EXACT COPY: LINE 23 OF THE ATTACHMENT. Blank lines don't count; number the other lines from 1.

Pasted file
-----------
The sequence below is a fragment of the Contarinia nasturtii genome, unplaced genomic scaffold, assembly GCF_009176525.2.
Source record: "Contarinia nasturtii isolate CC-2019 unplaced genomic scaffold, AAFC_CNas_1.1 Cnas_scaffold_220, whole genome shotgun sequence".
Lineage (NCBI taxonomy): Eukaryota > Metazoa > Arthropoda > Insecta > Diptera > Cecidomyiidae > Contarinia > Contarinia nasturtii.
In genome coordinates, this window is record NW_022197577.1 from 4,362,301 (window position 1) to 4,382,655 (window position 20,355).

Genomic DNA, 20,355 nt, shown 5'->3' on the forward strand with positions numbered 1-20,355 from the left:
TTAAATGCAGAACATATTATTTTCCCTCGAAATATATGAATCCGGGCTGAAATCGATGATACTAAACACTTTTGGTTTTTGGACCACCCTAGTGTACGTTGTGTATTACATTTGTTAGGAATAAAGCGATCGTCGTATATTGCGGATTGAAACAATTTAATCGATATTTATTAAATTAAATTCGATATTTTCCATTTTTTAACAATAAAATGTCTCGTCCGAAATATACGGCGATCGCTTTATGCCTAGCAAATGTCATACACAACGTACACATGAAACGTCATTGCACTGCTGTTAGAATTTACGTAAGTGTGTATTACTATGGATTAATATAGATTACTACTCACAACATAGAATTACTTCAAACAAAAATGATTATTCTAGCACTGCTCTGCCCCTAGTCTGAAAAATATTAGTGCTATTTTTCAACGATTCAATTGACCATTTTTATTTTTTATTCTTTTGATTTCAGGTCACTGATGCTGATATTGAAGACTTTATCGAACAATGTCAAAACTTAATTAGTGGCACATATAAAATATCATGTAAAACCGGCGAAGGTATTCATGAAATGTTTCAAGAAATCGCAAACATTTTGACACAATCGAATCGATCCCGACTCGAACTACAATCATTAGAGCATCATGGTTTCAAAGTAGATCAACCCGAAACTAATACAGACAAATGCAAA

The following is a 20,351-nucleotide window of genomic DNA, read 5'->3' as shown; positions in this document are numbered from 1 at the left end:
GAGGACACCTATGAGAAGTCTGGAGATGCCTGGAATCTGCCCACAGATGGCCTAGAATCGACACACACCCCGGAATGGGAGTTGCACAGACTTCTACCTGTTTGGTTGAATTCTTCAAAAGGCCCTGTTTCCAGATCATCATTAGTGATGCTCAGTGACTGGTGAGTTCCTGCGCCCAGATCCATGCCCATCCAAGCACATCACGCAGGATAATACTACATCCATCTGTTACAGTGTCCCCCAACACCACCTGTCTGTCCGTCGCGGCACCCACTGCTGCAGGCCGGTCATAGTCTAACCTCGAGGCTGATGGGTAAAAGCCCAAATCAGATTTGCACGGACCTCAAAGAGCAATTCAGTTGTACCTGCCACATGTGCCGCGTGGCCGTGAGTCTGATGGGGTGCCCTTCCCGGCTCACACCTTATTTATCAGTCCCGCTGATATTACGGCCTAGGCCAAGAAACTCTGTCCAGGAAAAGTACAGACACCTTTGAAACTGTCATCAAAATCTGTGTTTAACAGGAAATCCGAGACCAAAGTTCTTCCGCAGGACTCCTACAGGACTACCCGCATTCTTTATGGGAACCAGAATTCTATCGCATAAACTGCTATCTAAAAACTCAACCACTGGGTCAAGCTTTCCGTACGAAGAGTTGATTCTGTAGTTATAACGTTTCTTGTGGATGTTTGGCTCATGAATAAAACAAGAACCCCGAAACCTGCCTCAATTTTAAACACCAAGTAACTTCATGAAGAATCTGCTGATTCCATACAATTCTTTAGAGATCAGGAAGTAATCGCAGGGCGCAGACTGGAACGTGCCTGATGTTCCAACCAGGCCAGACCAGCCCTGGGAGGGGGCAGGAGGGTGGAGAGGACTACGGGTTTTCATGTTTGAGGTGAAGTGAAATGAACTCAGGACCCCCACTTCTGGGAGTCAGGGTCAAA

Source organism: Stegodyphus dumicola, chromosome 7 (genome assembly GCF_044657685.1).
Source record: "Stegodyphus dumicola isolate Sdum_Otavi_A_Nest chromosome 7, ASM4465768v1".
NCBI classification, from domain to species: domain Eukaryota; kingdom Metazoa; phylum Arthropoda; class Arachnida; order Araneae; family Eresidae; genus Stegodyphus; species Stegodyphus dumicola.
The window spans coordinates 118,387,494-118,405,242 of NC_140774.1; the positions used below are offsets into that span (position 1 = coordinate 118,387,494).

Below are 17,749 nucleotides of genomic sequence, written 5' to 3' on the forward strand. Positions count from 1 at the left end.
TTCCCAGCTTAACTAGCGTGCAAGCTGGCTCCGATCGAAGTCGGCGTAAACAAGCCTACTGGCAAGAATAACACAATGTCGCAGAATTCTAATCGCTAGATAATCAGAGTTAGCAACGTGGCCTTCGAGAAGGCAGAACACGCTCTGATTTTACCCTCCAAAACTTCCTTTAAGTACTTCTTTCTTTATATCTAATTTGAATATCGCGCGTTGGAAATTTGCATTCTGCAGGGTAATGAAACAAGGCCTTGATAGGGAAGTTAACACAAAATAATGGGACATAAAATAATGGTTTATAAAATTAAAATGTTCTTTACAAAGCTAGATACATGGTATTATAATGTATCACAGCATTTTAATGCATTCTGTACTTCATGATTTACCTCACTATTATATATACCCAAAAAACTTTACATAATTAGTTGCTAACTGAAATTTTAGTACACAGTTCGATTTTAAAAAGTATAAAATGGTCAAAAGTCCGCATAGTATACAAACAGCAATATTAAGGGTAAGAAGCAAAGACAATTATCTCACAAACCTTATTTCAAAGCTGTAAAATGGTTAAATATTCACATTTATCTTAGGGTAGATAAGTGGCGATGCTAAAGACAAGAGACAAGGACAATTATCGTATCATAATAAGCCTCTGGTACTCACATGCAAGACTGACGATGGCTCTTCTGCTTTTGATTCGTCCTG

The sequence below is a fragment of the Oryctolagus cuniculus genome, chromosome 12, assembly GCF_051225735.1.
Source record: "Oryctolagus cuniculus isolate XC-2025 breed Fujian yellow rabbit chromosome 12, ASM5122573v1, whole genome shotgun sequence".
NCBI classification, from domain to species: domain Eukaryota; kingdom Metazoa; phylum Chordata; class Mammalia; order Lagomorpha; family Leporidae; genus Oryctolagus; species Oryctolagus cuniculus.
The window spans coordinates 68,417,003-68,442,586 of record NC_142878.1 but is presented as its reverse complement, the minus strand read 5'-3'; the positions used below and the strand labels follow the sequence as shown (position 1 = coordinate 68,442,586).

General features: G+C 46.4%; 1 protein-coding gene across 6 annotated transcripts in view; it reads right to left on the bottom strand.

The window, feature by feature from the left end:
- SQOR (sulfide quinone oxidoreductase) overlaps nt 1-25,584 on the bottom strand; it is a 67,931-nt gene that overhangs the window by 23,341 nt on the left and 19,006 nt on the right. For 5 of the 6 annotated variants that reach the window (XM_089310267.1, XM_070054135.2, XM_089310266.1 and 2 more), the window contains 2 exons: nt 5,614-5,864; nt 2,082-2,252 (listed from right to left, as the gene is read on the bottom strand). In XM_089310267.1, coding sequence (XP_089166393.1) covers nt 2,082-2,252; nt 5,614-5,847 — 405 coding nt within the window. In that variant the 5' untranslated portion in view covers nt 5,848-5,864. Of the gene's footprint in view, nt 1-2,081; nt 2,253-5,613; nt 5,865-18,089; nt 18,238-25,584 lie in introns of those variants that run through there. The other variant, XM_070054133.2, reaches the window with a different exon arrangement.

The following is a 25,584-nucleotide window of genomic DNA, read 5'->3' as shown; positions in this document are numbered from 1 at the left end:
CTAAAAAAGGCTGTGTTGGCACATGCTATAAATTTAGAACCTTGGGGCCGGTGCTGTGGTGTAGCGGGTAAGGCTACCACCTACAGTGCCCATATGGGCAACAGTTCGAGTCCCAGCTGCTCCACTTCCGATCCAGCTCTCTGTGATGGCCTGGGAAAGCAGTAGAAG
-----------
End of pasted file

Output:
CTAAAAAAGGCTGTGTTGGCACATGCTATAAATTTAGAACCTTGGGGCCGGTGCTGTGGTGTAGCGGGTAAGGCTACCACCTACAGTGCCCATATGGGCAACAGTTCGAGTCCCAGCTGCTCCACTTCCGATCCAGCTCTCTGTGATGGCCTGGGAAAGCAGTAGAAG